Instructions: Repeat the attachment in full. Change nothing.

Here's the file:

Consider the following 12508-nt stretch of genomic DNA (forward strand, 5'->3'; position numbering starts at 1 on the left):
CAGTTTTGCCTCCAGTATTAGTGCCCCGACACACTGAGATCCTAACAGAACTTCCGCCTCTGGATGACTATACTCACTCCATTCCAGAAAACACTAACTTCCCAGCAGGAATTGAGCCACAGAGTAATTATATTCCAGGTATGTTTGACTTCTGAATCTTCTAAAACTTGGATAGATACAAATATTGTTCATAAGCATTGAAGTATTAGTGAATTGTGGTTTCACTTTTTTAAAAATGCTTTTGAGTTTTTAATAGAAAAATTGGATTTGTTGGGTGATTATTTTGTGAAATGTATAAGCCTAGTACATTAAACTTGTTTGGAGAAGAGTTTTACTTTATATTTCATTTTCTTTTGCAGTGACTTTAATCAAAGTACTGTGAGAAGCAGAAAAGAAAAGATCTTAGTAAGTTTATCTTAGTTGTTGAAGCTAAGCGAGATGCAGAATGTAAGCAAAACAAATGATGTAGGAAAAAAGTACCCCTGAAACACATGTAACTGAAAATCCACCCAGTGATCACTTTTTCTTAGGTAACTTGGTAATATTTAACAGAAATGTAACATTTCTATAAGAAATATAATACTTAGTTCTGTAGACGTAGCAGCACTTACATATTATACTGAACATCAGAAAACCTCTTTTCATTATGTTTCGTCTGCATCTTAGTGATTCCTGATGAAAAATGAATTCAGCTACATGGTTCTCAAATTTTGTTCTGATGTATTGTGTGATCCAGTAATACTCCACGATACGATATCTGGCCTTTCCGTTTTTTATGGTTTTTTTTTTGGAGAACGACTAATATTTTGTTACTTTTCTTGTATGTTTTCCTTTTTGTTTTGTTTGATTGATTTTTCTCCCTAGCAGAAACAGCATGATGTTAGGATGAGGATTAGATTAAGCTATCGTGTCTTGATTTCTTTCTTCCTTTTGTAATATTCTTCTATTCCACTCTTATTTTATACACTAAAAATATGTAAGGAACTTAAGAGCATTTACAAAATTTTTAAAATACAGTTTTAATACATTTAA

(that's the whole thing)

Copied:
Consider the following 12508-nt stretch of genomic DNA (forward strand, 5'->3'; position numbering starts at 1 on the left):
CAGTTTTGCCTCCAGTATTAGTGCCCCGACACACTGAGATCCTAACAGAACTTCCGCCTCTGGATGACTATACTCACTCCATTCCAGAAAACACTAACTTCCCAGCAGGAATTGAGCCACAGAGTAATTATATTCCAGGTATGTTTGACTTCTGAATCTTCTAAAACTTGGATAGATACAAATATTGTTCATAAGCATTGAAGTATTAGTGAATTGTGGTTTCACTTTTTTAAAAATGCTTTTGAGTTTTTAATAGAAAAATTGGATTTGTTGGGTGATTATTTTGTGAAATGTATAAGCCTAGTACATTAAACTTGTTTGGAGAAGAGTTTTACTTTATATTTCATTTTCTTTTGCAGTGACTTTAATCAAAGTACTGTGAGAAGCAGAAAAGAAAAGATCTTAGTAAGTTTATCTTAGTTGTTGAAGCTAAGCGAGATGCAGAATGTAAGCAAAACAAATGATGTAGGAAAAAAGTACCCCTGAAACACATGTAACTGAAAATCCACCCAGTGATCACTTTTTCTTAGGTAACTTGGTAATATTTAACAGAAATGTAACATTTCTATAAGAAATATAATACTTAGTTCTGTAGACGTAGCAGCACTTACATATTATACTGAACATCAGAAAACCTCTTTTCATTATGTTTCGTCTGCATCTTAGTGATTCCTGATGAAAAATGAATTCAGCTACATGGTTCTCAAATTTTGTTCTGATGTATTGTGTGATCCAGTAATACTCCACGATACGATATCTGGCCTTTCCGTTTTTTATGGTTTTTTTTTTGGAGAACGACTAATATTTTGTTACTTTTCTTGTATGTTTTCCTTTTTGTTTTGTTTGATTGATTTTTCTCCCTAGCAGAAACAGCATGATGTTAGGATGAGGATTAGATTAAGCTATCGTGTCTTGATTTCTTTCTTCCTTTTGTAATATTCTTCTATTCCACTCTTATTTTATACACTAAAAATATGTAAGGAACTTAAGAGCATTTACAAAATTTTTAAAATACAGTTTTAATACATTTAA